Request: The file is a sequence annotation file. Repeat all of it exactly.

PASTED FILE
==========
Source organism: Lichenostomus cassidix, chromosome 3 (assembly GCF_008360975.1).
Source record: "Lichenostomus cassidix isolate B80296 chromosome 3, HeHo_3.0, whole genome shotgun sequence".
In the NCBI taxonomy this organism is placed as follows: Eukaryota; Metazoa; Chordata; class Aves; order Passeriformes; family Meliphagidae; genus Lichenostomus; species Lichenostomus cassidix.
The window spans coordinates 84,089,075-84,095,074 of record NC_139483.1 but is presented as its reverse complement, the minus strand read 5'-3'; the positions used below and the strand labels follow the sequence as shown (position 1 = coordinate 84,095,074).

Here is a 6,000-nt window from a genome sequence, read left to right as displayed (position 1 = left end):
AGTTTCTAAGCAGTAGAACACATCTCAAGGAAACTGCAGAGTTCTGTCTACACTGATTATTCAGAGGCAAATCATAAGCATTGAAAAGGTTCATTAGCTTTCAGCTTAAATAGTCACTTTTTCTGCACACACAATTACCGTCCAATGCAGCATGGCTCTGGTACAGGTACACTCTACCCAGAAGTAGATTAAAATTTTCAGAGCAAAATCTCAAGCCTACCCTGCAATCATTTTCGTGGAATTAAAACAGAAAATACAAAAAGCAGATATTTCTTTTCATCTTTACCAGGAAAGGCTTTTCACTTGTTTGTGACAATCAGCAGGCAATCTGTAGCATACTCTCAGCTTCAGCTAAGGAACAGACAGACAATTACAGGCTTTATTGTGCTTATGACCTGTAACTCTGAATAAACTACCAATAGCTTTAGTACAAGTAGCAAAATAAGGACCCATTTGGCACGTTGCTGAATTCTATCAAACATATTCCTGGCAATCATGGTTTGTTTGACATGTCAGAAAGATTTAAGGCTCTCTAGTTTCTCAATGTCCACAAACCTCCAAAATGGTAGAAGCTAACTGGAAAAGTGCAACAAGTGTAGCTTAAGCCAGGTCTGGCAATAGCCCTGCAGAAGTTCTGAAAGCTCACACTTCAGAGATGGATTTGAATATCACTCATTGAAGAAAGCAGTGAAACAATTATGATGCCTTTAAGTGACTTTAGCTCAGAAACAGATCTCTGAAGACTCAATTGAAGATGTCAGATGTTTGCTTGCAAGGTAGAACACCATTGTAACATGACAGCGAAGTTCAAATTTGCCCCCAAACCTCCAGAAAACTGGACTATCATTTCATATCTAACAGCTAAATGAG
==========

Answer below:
Source organism: Lichenostomus cassidix, chromosome 3 (assembly GCF_008360975.1).
Source record: "Lichenostomus cassidix isolate B80296 chromosome 3, HeHo_3.0, whole genome shotgun sequence".
In the NCBI taxonomy this organism is placed as follows: Eukaryota; Metazoa; Chordata; class Aves; order Passeriformes; family Meliphagidae; genus Lichenostomus; species Lichenostomus cassidix.
The window spans coordinates 84,089,075-84,095,074 of record NC_139483.1 but is presented as its reverse complement, the minus strand read 5'-3'; the positions used below and the strand labels follow the sequence as shown (position 1 = coordinate 84,095,074).

Here is a 6,000-nt window from a genome sequence, read left to right as displayed (position 1 = left end):
AGTTTCTAAGCAGTAGAACACATCTCAAGGAAACTGCAGAGTTCTGTCTACACTGATTATTCAGAGGCAAATCATAAGCATTGAAAAGGTTCATTAGCTTTCAGCTTAAATAGTCACTTTTTCTGCACACACAATTACCGTCCAATGCAGCATGGCTCTGGTACAGGTACACTCTACCCAGAAGTAGATTAAAATTTTCAGAGCAAAATCTCAAGCCTACCCTGCAATCATTTTCGTGGAATTAAAACAGAAAATACAAAAAGCAGATATTTCTTTTCATCTTTACCAGGAAAGGCTTTTCACTTGTTTGTGACAATCAGCAGGCAATCTGTAGCATACTCTCAGCTTCAGCTAAGGAACAGACAGACAATTACAGGCTTTATTGTGCTTATGACCTGTAACTCTGAATAAACTACCAATAGCTTTAGTACAAGTAGCAAAATAAGGACCCATTTGGCACGTTGCTGAATTCTATCAAACATATTCCTGGCAATCATGGTTTGTTTGACATGTCAGAAAGATTTAAGGCTCTCTAGTTTCTCAATGTCCACAAACCTCCAAAATGGTAGAAGCTAACTGGAAAAGTGCAACAAGTGTAGCTTAAGCCAGGTCTGGCAATAGCCCTGCAGAAGTTCTGAAAGCTCACACTTCAGAGATGGATTTGAATATCACTCATTGAAGAAAGCAGTGAAACAATTATGATGCCTTTAAGTGACTTTAGCTCAGAAACAGATCTCTGAAGACTCAATTGAAGATGTCAGATGTTTGCTTGCAAGGTAGAACACCATTGTAACATGACAGCGAAGTTCAAATTTGCCCCCAAACCTCCAGAAAACTGGACTATCATTTCATATCTAACAGCTAAATGAG